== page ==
A Rhetorical Analysis of Michael Lind's "Human Spaceflight Should End" by Wyatt Cheney

873 Words 4 Pages
Michael Lind is an author, a columnist for Salon.com, and a policy director at the New America Foundation. In the article “Human Spaceflight Should End,” he favors unmanned spaceflights, arguing that robot space probes have been so successful in space exploration, that human lives should not be risked (Lind, Michael). In my opinion, robot space probes are better suited for space exploration because they do not require oxygen and if the probes get destroyed, there is no emotional attachment.

With the closing of the human spaceflight program, many people would argue that this decision is a disgrace to America and its space program. However, the United States has been very successful using robots like the Mars rovers or the Phoenix
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The last argument he refutes is the myth of private investment. If the government no longer funds human spaceflight, it is very unlikely it could be funded through private or commercially organizations due to cost being greater than profit.

Lind believes that since robotic probes have been so successful, there is no longer a need for astronauts. He says “ ... Even if the public pays little attention because there are no astronauts to engage in white-knuckle landings or to clown around for the cameras.” I feel that this is very disrespectful to the astronauts, and takes away from the fact that NASA doesn’t launch just about anybody. They go through years of college, and a very rigorous training regime. The astronauts leave their families and risk everything. They are some of America’s biggest heroes, and Lind attempts to take that away from them.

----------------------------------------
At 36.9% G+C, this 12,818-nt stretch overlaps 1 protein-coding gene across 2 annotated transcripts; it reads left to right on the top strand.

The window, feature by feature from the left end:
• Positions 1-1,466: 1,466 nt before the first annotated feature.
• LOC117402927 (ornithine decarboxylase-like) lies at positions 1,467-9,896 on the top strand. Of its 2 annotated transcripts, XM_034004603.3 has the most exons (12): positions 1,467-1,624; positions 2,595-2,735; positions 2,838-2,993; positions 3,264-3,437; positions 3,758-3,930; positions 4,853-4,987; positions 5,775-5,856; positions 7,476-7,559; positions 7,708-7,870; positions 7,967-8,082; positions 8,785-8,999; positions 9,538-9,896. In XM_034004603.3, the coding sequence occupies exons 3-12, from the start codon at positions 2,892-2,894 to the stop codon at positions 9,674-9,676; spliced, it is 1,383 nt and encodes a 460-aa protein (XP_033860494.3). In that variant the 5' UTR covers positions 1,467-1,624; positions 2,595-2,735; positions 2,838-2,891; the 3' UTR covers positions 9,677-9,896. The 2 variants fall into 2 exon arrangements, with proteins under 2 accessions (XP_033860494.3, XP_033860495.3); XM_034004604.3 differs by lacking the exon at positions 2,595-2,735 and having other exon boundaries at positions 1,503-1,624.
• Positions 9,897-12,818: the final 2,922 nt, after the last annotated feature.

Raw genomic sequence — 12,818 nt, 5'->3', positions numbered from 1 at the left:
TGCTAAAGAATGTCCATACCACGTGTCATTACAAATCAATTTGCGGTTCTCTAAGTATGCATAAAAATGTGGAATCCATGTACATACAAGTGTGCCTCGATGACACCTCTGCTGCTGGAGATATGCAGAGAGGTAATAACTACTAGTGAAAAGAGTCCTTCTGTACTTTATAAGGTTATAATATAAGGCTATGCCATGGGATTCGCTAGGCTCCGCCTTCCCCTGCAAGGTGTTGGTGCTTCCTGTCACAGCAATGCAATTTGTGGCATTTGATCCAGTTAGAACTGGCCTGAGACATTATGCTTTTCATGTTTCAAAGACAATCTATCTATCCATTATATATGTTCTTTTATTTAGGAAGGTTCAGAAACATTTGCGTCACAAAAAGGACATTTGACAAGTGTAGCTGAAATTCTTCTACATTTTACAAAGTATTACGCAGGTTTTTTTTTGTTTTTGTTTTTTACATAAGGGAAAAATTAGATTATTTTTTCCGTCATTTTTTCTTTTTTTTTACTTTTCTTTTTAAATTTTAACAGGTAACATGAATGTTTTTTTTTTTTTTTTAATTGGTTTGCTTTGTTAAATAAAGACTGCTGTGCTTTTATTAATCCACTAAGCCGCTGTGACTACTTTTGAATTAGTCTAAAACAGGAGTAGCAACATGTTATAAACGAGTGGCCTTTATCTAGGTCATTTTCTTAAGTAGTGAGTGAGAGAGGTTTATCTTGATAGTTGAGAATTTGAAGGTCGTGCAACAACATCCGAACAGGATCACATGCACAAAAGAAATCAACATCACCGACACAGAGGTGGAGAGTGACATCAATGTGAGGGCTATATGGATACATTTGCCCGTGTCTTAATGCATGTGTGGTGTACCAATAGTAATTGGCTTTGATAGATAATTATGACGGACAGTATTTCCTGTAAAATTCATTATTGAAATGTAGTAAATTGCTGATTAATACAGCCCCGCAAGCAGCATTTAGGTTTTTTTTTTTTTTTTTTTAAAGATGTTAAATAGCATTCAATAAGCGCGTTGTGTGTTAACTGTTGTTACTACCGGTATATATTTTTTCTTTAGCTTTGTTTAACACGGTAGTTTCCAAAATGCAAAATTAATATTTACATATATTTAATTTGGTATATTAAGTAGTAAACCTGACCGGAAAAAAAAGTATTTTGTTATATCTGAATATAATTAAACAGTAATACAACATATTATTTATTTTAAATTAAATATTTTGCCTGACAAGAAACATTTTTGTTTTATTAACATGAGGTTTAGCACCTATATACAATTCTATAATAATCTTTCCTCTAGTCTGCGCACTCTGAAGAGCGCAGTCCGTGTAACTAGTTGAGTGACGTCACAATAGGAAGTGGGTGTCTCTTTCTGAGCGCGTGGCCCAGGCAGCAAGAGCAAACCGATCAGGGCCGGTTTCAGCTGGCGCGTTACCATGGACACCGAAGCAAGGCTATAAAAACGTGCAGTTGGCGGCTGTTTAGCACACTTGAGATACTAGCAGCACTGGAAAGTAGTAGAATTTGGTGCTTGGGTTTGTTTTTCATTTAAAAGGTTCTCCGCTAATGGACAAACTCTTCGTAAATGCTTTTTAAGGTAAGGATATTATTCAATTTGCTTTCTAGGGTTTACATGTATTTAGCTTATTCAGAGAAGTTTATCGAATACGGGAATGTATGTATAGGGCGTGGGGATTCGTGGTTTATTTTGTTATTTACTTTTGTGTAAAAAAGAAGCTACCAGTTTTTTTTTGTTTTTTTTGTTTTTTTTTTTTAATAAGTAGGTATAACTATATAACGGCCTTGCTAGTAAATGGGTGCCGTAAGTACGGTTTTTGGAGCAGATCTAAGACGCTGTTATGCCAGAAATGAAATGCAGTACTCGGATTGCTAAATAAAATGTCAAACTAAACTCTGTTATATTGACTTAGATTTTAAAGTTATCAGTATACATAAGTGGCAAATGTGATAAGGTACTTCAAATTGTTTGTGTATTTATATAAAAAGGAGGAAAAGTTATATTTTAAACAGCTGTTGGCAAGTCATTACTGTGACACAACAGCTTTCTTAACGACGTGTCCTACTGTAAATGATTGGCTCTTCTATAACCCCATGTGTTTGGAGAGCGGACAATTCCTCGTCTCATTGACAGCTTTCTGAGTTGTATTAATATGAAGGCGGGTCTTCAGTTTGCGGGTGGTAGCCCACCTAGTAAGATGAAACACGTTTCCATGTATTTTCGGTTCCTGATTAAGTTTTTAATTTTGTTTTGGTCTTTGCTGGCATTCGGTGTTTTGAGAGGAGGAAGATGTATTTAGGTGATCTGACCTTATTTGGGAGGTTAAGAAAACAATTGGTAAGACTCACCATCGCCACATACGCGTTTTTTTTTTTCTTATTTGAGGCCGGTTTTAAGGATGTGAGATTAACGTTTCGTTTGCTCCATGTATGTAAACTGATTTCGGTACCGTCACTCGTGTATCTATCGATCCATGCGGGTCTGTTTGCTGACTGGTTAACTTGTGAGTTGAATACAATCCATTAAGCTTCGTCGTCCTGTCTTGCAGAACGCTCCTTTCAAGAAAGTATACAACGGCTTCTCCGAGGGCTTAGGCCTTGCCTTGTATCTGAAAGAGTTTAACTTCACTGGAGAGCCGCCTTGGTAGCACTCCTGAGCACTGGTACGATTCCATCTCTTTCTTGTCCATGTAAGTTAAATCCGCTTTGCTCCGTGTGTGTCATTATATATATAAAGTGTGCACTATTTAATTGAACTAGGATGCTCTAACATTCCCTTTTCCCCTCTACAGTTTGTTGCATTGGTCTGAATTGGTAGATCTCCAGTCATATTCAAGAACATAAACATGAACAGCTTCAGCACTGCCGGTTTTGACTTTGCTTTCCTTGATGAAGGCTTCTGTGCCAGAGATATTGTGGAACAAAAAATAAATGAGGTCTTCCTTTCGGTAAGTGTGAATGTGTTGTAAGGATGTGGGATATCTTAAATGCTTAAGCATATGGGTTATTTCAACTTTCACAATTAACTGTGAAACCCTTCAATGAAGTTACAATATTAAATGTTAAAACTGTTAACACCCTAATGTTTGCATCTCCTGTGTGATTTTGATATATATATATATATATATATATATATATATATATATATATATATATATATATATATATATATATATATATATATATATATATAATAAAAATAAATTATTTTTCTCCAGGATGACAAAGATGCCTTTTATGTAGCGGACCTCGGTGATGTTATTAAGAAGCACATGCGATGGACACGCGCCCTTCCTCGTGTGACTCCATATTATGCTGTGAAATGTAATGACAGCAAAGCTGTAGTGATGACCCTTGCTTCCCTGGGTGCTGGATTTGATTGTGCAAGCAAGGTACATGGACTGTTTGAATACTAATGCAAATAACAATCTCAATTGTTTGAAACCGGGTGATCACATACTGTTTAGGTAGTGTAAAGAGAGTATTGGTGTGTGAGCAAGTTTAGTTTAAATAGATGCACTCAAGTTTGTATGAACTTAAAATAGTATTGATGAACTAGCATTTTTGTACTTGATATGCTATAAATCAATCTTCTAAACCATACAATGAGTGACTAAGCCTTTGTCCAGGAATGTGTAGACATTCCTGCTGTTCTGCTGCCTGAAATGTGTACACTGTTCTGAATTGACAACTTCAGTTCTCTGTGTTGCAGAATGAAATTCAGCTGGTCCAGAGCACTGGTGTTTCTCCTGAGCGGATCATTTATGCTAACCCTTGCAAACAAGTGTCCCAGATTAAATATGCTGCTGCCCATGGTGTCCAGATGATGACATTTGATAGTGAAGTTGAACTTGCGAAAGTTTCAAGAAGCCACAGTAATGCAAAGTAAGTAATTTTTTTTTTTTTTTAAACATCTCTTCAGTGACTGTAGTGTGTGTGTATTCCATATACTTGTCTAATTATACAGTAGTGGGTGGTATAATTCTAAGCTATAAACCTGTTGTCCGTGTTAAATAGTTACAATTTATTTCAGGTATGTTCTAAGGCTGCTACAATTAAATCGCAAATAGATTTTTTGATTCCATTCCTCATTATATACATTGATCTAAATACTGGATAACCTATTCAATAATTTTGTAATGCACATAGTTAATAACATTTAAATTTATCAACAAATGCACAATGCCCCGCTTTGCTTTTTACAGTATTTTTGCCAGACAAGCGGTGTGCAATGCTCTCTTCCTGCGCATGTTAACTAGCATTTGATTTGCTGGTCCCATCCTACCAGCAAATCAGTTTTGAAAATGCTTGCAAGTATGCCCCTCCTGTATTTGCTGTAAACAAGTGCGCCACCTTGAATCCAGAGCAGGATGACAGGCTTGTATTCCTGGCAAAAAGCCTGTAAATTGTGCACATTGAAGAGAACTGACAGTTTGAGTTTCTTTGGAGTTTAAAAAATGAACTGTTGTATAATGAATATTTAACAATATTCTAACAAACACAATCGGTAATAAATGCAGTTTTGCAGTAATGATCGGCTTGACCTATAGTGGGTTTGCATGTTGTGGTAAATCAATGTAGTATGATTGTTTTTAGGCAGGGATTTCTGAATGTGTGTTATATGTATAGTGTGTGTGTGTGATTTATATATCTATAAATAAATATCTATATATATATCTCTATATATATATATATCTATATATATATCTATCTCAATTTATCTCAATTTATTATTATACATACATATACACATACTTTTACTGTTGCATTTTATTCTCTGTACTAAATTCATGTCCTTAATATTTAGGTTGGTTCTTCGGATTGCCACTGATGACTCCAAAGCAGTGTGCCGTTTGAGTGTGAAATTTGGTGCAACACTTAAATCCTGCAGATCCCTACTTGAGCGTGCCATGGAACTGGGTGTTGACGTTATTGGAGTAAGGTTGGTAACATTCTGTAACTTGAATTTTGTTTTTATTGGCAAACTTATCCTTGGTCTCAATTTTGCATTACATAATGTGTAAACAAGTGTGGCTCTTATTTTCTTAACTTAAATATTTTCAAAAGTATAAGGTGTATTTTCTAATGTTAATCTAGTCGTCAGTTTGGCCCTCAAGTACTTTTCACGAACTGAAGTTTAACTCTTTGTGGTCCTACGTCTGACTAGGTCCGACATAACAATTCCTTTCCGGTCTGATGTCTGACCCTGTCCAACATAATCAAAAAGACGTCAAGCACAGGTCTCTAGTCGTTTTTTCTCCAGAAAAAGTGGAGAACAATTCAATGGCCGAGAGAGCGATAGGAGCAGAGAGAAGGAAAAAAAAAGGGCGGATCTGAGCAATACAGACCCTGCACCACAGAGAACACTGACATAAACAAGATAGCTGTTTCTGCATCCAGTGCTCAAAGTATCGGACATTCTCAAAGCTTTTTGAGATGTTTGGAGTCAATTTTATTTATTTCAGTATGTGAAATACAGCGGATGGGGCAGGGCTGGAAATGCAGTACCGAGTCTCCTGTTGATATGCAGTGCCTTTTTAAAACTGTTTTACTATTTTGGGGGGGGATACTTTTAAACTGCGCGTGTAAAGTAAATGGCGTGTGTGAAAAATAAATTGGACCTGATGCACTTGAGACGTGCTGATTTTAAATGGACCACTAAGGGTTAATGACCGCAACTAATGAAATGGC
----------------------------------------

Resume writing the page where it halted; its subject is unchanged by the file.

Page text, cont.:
“The success of robot space probes has discredited the idea that machines are too stupid to do science in space. When that argument for human spaceflight collapses, those that remain are preposterous”
I do agree with Lind on this argument, machines are not “stupid.” The machines are at an advantage in my opinion, they do not require oxygen to function. In certain environments, machines may be better suited for the hostile conditions in space.

The next argument for human spaceflight is that “ ...life has always sought out new environments. Just as plants and animals moved from the

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